If there is a benefit to spending so much time being stuck with needles and registering for procedures, it's some of the interesting people you meet.
On Friday, a young intake clerk was running through all of the permission forms needed for next week's seed implant. She asked if there was another person beyond my wife that should be listed as an emergency contact. SGT Mark, of course (the medical training he received in the Army has been very helpful).
She started talking about her twin brother who has recently completed his tour of duty with the Marine Corps. He is now in Charlotte, NC attending school and waiting on his GI Bill benefits. He went to a restaurant that was hiring servers and applied for a job to make ends meet.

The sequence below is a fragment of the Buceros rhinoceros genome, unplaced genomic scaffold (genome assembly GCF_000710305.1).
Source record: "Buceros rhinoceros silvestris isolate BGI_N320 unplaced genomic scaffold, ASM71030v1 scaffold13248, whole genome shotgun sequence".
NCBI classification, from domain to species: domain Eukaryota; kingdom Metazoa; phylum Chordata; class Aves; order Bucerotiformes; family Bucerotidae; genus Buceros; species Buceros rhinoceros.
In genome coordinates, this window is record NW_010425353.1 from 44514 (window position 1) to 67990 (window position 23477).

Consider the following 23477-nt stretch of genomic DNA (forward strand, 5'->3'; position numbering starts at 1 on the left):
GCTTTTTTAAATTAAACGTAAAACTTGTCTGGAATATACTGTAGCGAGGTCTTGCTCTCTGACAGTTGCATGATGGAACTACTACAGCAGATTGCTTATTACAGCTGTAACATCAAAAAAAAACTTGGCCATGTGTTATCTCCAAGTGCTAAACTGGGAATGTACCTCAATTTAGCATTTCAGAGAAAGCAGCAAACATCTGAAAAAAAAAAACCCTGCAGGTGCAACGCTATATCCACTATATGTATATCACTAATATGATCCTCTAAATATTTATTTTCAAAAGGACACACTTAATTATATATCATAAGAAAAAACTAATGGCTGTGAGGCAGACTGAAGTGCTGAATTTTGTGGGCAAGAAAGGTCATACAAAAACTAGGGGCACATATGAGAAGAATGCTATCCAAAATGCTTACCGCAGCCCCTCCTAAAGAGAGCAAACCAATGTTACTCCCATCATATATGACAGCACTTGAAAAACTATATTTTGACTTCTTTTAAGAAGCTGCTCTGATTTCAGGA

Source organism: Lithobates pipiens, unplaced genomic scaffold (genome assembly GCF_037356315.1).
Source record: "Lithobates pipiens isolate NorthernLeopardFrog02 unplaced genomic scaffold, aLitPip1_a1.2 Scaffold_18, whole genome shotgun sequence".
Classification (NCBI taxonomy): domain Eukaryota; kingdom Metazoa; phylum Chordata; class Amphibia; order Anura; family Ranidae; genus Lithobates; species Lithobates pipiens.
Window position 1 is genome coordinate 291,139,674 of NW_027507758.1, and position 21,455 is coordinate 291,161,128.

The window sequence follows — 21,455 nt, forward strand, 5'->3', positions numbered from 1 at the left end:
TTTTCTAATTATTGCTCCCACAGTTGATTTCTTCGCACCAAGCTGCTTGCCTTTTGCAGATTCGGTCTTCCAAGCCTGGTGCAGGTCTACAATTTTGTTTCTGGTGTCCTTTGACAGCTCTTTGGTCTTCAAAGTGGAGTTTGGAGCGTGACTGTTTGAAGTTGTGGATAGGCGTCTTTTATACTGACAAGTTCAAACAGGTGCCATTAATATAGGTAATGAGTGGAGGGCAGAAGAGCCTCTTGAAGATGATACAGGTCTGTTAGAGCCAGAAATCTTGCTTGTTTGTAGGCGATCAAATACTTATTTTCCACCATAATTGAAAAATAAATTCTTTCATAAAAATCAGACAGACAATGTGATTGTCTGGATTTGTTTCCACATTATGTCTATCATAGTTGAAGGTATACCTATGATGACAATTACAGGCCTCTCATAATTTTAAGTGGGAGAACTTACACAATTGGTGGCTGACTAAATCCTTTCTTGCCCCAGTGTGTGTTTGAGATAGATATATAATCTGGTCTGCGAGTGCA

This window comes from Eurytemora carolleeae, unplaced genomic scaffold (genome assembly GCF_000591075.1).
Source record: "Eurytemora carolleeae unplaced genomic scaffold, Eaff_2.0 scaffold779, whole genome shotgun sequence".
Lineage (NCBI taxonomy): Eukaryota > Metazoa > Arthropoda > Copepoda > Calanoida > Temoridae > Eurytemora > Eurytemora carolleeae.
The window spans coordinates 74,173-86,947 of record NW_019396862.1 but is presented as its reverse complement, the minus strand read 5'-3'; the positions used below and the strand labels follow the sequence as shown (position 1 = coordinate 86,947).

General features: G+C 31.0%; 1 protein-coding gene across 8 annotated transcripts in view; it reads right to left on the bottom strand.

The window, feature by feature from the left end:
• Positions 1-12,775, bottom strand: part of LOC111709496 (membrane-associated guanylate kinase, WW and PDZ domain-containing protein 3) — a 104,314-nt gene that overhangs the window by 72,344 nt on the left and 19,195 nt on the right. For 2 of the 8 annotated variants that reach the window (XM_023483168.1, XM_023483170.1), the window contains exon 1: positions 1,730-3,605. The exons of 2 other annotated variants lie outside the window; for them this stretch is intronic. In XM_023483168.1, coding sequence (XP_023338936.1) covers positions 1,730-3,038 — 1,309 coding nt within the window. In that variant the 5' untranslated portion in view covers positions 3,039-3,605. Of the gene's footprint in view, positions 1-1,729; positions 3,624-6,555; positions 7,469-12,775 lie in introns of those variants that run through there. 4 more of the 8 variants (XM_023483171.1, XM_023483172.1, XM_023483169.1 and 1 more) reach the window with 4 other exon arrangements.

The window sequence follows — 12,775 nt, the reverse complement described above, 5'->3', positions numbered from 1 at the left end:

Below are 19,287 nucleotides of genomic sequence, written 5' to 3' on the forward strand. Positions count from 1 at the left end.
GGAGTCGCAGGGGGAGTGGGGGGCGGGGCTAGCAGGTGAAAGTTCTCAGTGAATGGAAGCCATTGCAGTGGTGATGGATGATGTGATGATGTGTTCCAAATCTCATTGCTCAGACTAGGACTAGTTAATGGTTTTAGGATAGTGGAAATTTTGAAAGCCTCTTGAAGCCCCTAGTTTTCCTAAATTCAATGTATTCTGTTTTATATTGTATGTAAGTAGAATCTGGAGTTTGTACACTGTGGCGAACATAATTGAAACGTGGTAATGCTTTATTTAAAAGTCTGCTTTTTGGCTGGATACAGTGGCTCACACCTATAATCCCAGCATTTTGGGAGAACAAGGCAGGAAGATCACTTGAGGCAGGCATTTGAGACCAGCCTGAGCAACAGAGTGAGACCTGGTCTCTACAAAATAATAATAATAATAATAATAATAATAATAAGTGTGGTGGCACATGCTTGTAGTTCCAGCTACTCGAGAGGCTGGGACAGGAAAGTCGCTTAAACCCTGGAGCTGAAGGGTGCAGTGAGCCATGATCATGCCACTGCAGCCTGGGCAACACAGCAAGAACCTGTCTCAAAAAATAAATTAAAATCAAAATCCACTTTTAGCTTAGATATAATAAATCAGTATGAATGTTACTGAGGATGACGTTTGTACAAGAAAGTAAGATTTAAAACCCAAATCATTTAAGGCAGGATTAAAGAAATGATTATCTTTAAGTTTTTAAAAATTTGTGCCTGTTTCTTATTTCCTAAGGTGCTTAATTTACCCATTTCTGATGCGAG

On his application, he listed his recent job experience:
One tour in Iraq. Just back from Afghanistan.
The restaurant manager looked at the application and said "You haven't really served anyone in quite a while."
He didn't get the job.
He told his twin later: "Served anyone? What did he think I was doing the last five years. I was making life-and-death decisions every day. And I'm not qualified to wait tables?"
His sister was outraged and so are we.